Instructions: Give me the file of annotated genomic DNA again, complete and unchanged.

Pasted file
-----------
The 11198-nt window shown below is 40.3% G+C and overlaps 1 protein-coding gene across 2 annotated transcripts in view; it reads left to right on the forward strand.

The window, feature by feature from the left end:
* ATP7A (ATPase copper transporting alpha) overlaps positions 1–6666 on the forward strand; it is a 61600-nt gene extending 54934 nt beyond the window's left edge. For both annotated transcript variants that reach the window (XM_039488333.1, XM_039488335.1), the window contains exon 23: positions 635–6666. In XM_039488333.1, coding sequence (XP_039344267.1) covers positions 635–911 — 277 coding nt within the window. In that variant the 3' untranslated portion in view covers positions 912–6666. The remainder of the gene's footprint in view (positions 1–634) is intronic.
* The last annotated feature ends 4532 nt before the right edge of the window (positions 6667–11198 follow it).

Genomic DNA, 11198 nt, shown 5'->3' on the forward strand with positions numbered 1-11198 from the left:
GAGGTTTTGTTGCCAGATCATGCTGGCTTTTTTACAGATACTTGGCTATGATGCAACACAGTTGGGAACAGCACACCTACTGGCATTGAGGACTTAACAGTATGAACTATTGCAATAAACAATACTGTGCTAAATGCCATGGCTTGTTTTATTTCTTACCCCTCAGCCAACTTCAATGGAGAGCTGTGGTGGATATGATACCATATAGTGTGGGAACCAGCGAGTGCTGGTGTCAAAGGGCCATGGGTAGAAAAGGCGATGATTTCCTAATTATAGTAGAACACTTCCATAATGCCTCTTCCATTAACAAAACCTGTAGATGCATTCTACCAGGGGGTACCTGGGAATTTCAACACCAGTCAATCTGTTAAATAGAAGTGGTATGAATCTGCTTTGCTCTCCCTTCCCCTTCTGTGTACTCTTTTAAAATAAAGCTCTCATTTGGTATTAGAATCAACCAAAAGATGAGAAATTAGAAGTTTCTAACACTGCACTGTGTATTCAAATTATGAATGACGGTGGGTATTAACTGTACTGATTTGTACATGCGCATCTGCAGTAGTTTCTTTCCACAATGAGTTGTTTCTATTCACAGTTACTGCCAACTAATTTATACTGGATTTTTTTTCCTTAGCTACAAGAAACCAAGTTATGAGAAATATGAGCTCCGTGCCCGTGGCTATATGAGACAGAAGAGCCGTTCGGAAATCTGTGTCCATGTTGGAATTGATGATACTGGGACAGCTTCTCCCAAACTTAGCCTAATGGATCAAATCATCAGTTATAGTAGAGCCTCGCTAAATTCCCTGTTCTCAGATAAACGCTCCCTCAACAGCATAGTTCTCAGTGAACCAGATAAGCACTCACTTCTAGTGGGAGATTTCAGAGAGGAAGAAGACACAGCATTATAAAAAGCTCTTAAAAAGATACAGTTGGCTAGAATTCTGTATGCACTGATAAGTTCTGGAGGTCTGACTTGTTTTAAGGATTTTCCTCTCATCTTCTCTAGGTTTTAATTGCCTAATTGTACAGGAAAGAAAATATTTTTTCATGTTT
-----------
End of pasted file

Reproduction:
The 11198-nt window shown below is 40.3% G+C and overlaps 1 protein-coding gene across 2 annotated transcripts in view; it reads left to right on the forward strand.

The window, feature by feature from the left end:
* ATP7A (ATPase copper transporting alpha) overlaps positions 1–6666 on the forward strand; it is a 61600-nt gene extending 54934 nt beyond the window's left edge. For both annotated transcript variants that reach the window (XM_039488333.1, XM_039488335.1), the window contains exon 23: positions 635–6666. In XM_039488333.1, coding sequence (XP_039344267.1) covers positions 635–911 — 277 coding nt within the window. In that variant the 3' untranslated portion in view covers positions 912–6666. The remainder of the gene's footprint in view (positions 1–634) is intronic.
* The last annotated feature ends 4532 nt before the right edge of the window (positions 6667–11198 follow it).

Genomic DNA, 11198 nt, shown 5'->3' on the forward strand with positions numbered 1-11198 from the left:
GAGGTTTTGTTGCCAGATCATGCTGGCTTTTTTACAGATACTTGGCTATGATGCAACACAGTTGGGAACAGCACACCTACTGGCATTGAGGACTTAACAGTATGAACTATTGCAATAAACAATACTGTGCTAAATGCCATGGCTTGTTTTATTTCTTACCCCTCAGCCAACTTCAATGGAGAGCTGTGGTGGATATGATACCATATAGTGTGGGAACCAGCGAGTGCTGGTGTCAAAGGGCCATGGGTAGAAAAGGCGATGATTTCCTAATTATAGTAGAACACTTCCATAATGCCTCTTCCATTAACAAAACCTGTAGATGCATTCTACCAGGGGGTACCTGGGAATTTCAACACCAGTCAATCTGTTAAATAGAAGTGGTATGAATCTGCTTTGCTCTCCCTTCCCCTTCTGTGTACTCTTTTAAAATAAAGCTCTCATTTGGTATTAGAATCAACCAAAAGATGAGAAATTAGAAGTTTCTAACACTGCACTGTGTATTCAAATTATGAATGACGGTGGGTATTAACTGTACTGATTTGTACATGCGCATCTGCAGTAGTTTCTTTCCACAATGAGTTGTTTCTATTCACAGTTACTGCCAACTAATTTATACTGGATTTTTTTTCCTTAGCTACAAGAAACCAAGTTATGAGAAATATGAGCTCCGTGCCCGTGGCTATATGAGACAGAAGAGCCGTTCGGAAATCTGTGTCCATGTTGGAATTGATGATACTGGGACAGCTTCTCCCAAACTTAGCCTAATGGATCAAATCATCAGTTATAGTAGAGCCTCGCTAAATTCCCTGTTCTCAGATAAACGCTCCCTCAACAGCATAGTTCTCAGTGAACCAGATAAGCACTCACTTCTAGTGGGAGATTTCAGAGAGGAAGAAGACACAGCATTATAAAAAGCTCTTAAAAAGATACAGTTGGCTAGAATTCTGTATGCACTGATAAGTTCTGGAGGTCTGACTTGTTTTAAGGATTTTCCTCTCATCTTCTCTAGGTTTTAATTGCCTAATTGTACAGGAAAGAAAATATTTTTTCATGTTT